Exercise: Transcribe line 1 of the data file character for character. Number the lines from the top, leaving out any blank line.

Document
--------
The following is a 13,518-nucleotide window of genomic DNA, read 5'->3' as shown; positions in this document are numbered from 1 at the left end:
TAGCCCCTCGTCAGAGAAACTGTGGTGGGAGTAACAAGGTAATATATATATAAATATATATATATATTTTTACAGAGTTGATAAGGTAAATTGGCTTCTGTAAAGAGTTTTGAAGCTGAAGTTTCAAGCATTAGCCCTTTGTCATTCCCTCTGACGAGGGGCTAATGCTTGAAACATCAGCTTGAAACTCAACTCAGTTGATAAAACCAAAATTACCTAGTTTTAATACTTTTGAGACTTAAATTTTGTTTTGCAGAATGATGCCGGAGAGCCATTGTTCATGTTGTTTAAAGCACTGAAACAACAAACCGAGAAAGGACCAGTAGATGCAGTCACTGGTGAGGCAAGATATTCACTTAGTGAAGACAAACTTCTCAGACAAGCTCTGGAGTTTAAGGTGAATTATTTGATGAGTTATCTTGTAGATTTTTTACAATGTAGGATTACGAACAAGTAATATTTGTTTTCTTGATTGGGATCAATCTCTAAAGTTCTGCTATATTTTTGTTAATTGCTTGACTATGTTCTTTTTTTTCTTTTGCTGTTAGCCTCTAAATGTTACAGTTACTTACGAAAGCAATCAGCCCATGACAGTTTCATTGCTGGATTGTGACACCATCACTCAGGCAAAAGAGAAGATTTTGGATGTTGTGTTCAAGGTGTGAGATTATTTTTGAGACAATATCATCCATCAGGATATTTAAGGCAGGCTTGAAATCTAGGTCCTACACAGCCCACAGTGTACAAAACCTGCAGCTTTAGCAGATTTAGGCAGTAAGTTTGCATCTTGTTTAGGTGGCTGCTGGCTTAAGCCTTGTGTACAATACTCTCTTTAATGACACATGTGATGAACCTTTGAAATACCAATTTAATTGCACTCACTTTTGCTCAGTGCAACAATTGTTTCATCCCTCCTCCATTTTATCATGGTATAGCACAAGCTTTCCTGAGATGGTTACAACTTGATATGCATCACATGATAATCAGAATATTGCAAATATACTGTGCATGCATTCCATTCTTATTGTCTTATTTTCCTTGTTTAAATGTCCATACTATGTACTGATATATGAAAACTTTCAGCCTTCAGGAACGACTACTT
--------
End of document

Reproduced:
The following is a 13,518-nucleotide window of genomic DNA, read 5'->3' as shown; positions in this document are numbered from 1 at the left end: